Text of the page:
Nutrien expects prices to begin increasing this fall after last year’s bad weather helped create a product glut for retailers
Nitrogen fertilizer prices have reached a low point and will be heading up this fall, says one of the leading manufacturers and retailers of the crop input.
“We believe the bottom is in,” Nutrien chief executive officer Chuck Magro said in a recent presentation at a conference hosted by Bernstein.
“We now believe that there is a good base for market stabilization and future price appreciation.”
He anticipates “price momentum” building in the fourth quarter of 2020 and continuing into early 2021.
Magro said nitrogen fertilizer prices are at historically low levels and when that happens there is typically a sharp supply response because many manufacturers of the ingredient are losing money.
“In fact, almost 50 percent of producers today are not sustainable at these levels,” he said.
Prices are low because of a build-up in retailer inventory connected to last year’s weather problems during seeding time in the United States.
“That is still in the supply chain but it is rapidly depleting and we think we should be more or less through that by the end of this spring season,” said Magro.
“So that should set up a very healthy fall application supply/demand for nitrogen this fall and into 2021.”
Josh Linville, fertilizer analyst with INTL FCStone, agreed with the assessment that prices have hit a floor.
Urea prices at New Orleans bottomed out at US$175 per ton f.o.b. and are now in the low-$180s.
“There were only two periods during the last decade that saw prices stay below where we’re at today for any sustainable time,” he said.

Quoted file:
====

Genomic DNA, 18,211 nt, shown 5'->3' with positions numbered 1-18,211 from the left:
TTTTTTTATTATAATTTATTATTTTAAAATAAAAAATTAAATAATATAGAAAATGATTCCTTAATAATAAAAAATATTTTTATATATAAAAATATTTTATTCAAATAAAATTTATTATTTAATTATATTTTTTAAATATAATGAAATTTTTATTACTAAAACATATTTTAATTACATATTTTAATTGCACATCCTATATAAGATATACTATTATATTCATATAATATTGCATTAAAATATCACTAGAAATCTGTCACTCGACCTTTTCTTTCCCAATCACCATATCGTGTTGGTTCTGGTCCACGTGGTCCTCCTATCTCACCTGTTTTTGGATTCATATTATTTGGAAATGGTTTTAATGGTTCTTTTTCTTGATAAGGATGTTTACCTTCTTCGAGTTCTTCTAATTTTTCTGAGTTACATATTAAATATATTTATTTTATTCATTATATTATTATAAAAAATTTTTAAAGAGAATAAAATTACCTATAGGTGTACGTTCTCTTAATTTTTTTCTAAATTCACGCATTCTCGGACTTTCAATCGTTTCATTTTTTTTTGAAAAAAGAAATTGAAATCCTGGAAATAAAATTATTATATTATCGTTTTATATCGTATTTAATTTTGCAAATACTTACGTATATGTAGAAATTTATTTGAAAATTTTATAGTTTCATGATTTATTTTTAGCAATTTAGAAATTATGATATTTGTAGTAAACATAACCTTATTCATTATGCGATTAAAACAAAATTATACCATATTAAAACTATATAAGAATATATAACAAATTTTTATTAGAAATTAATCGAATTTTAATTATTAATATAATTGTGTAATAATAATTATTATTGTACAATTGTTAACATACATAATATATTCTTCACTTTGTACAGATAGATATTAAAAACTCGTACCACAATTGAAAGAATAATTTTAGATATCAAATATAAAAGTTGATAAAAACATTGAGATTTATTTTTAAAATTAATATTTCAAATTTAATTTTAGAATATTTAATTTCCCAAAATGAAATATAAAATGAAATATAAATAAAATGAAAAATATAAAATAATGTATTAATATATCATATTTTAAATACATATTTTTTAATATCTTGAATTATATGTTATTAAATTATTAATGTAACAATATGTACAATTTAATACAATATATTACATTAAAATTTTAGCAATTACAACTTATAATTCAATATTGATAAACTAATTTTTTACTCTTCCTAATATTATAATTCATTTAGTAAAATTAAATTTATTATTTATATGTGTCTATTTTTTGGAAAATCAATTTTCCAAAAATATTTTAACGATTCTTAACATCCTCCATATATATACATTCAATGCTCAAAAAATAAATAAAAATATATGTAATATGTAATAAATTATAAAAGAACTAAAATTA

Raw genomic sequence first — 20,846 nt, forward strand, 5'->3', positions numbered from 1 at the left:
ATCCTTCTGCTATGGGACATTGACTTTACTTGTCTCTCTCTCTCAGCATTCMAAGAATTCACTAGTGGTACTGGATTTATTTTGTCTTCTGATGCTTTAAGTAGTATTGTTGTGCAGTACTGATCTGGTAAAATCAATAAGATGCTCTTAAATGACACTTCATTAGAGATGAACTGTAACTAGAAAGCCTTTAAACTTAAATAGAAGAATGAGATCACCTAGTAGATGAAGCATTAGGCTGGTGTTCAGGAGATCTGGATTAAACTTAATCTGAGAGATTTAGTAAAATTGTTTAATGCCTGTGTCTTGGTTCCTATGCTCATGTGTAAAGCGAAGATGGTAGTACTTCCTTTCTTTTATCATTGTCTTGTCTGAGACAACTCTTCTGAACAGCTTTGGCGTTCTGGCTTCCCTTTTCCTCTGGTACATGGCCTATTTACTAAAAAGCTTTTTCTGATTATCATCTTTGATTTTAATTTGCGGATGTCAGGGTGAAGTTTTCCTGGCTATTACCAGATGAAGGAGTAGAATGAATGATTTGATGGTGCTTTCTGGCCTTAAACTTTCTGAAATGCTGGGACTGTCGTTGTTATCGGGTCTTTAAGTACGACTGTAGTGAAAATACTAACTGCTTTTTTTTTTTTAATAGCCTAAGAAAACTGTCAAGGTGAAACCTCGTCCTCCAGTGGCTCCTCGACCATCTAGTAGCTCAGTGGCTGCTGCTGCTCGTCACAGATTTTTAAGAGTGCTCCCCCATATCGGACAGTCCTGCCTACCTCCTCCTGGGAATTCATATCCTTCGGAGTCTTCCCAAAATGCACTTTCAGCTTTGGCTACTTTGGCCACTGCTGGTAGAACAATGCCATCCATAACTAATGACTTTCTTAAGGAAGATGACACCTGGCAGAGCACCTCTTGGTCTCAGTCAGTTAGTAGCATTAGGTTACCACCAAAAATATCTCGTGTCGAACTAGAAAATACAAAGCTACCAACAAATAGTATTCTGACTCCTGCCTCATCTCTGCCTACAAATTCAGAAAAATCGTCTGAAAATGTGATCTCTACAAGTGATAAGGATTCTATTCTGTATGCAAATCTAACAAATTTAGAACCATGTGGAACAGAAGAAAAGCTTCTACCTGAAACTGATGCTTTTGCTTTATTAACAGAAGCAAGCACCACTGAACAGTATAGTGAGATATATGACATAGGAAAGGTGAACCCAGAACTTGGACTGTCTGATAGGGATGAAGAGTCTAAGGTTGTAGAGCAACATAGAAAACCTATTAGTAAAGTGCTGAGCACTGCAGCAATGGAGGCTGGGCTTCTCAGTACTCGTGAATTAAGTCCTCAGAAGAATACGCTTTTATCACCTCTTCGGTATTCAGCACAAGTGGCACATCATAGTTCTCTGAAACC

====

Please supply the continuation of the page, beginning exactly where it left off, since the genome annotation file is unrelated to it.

One was the summer of 2016 when construction began on a number of new nitrogen fertilizer plants. The other was the summer of 2017 when some of that new production started hitting the market.
In both cases prices soon jumped back up to about $250 per ton.
Linville isn’t convinced that half of the nitrogen production facilities are operating at a loss but he does think a number of plants could idle production during the summer months in order to conduct maintenance on their facilities.
He was also skeptical about whether the retail system will be drained of stocks this spring. There have been planting problems in the northern U.S. Plains, which is a big user of nitrogen fertilizer products.
Magro acknowledged another factor that could impact spring demand. He said the U.S. corn crop will likely be closer to 94 million acres rather than the 97 million acres the U.S. Department of Agriculture is forecasting. Corn is a big user of nitrogen fertilizer.
However, he still anticipates a brisk spring application season followed by strong fall demand, and that will trigger a run-up in prices when combined with the anticipated summer curtailment in production.
Linville said there are too many variables to know what will happen in the fall.
One big question is whether India will pick up its purchases of the ingredient. The country has fallen behind on its nitrogen buying. Demand in India is “phenomenal” while domestic production has been curtailed due to COVID-19.
The other big question is whether China will swoop in and fill the looming demand out of India and elsewhere. Magro said he expects China will export four to five million tonnes of nitrogen fertilizer, which would be similar to last year’s program.
Linville also wonders if Brazil will use as much nitrogen fertilizer as the market is anticipating. He noted that the country is ahead on imports with plenty of product flowing in from Iran.